martin | 29 Oct 22:36 2013
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Getting types inside a function in ghci

Hello all,

is there a way to determine types of symbols which are not toplevel but inside a function?
Christopher Done | 29 Oct 23:06 2013
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Re: Getting types inside a function in ghci

On 29 October 2013 22:36, martin <martin.drautzburg <at> web.de> wrote:
is there a way to determine types of symbols which are not toplevel but inside a function?

Not at present without transformation. There are two reasonably reliable approaches:

Insert noisy holes/make intentional type errors: http://ghc.haskell.org/trac/ghc/wiki/Holes#Insertingdeliberatetypeerrors

Holes will land in GHC to support this explicitly. I don't know what version of GHC has/will have this.

Alternatively, you can use ghc-mod (https://github.com/kazu-yamamoto/ghc-mod) which, if you can get it to work, can tell you the types of sub-expressions.

Lastly, the next version of the FP Complete IDE gives you types of sub-expressions just by clicking on them or selecting them out of the box.
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martin | 29 Oct 23:34 2013
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Re: Getting types inside a function in ghci

Am 10/29/2013 11:06 PM, schrieb Christopher Done:
> On 29 October 2013 22:36, martin <martin.drautzburg <at> web.de <mailto:martin.drautzburg <at> web.de>> wrote:
> 
>     is there a way to determine types of symbols which are not toplevel but inside a function?
> 
> 
> Not at present without transformation. There are two reasonably reliable approaches:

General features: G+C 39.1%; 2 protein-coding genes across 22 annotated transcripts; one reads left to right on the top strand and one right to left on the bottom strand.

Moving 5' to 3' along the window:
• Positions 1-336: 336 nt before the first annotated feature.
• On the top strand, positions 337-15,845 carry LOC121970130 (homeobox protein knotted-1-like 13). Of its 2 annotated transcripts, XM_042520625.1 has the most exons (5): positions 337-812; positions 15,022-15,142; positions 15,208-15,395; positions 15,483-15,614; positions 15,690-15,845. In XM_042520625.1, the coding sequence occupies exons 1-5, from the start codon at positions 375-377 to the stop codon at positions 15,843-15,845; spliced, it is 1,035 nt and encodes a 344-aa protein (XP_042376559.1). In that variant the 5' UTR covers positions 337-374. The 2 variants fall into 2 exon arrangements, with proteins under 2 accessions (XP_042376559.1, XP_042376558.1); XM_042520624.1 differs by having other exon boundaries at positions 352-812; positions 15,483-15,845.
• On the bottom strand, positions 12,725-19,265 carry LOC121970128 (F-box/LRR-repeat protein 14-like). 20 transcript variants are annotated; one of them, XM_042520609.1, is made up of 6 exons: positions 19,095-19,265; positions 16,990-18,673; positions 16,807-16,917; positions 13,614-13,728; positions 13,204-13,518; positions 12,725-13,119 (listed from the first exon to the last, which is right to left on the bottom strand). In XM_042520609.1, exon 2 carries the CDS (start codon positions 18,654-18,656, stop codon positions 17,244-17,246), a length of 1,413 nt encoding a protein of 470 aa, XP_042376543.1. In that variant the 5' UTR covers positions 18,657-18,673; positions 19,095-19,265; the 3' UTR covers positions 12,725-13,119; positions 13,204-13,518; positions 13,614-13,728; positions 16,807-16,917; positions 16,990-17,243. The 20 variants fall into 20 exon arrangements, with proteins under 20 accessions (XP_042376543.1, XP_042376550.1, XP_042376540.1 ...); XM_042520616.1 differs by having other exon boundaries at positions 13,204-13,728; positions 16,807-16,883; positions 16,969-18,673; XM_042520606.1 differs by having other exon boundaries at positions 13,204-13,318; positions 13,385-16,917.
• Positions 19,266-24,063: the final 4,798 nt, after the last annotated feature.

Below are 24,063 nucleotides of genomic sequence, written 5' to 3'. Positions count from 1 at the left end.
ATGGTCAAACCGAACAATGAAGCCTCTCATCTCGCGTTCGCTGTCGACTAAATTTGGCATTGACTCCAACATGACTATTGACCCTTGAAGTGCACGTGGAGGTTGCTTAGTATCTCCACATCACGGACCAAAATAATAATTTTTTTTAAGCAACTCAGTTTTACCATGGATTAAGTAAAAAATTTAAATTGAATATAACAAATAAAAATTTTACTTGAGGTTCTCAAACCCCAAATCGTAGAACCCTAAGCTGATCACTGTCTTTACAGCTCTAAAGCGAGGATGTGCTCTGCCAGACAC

> 
> Insert noisy holes/make intentional type errors: http://ghc.haskell.org/trac/ghc/wiki/Holes#Insertingdeliberatetypeerrors
> 
> Implicit parameters: http://ghc.haskell.org/trac/ghc/wiki/Holes#Implicitparameters
> 
> Holes will land in GHC to support this explicitly. I don't know what version of GHC has/will have this.
> 
> Alternatively, you can use ghc-mod (https://github.com/kazu-yamamoto/ghc-mod) which, if you can get
it to work, can tell
> you the types of sub-expressions.
> 
> Lastly, the next version of the FP Complete IDE gives you types of sub-expressions just by clicking on them
or selecting
> them out of the box.

Thanks, that helps.

Related questions: how can I figure out the type (using holes) for the symbol left of the <- in a do
expression? I mean
other than:

main = do
    x <- getChar::undefined
    return ()

Couldn't match type `undefined' with `IO Char'

And how about plain lambdas. This works

f = \x -> (x::undefined)+1

Couldn't match type `t' with `undefined'

but what if x does not appear on the right side?
Christopher Done | 29 Oct 23:58 2013
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Re: Getting types inside a function in ghci

On the left of <- you could do

do () <- someThing
   ….

so that you'll get a type error against (). Or use scoped type variables:

do (x::()) <- someThing
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Tom Murphy | 30 Oct 04:25 2013
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Re: Getting types inside a function in ghci

FWIW, I asked about this on stackoverflow a while back, and there were a couple of good approaches, although nothing that completely achieves it from ghci. I've used the ghci breakpoint trick a few times, although it's doesn't give the "complete" type.

Here's the link:
http://stackoverflow.com/questions/15034392/find-inferred-type-for-local-function


On Tue, Oct 29, 2013 at 3:06 PM, Christopher Done <chrisdone <at> gmail.com> wrote:
On 29 October 2013 22:36, martin <martin.drautzburg <at> web.de> wrote:
is there a way to determine types of symbols which are not toplevel but inside a function?

Not at present without transformation. There are two reasonably reliable approaches:

Insert noisy holes/make intentional type errors: http://ghc.haskell.org/trac/ghc/wiki/Holes#Insertingdeliberatetypeerrors

Holes will land in GHC to support this explicitly. I don't know what version of GHC has/will have this.

Alternatively, you can use ghc-mod (https://github.com/kazu-yamamoto/ghc-mod) which, if you can get it to work, can tell you the types of sub-expressions.

Lastly, the next version of the FP Complete IDE gives you types of sub-expressions just by clicking on them or selecting them out of the box.

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Gmane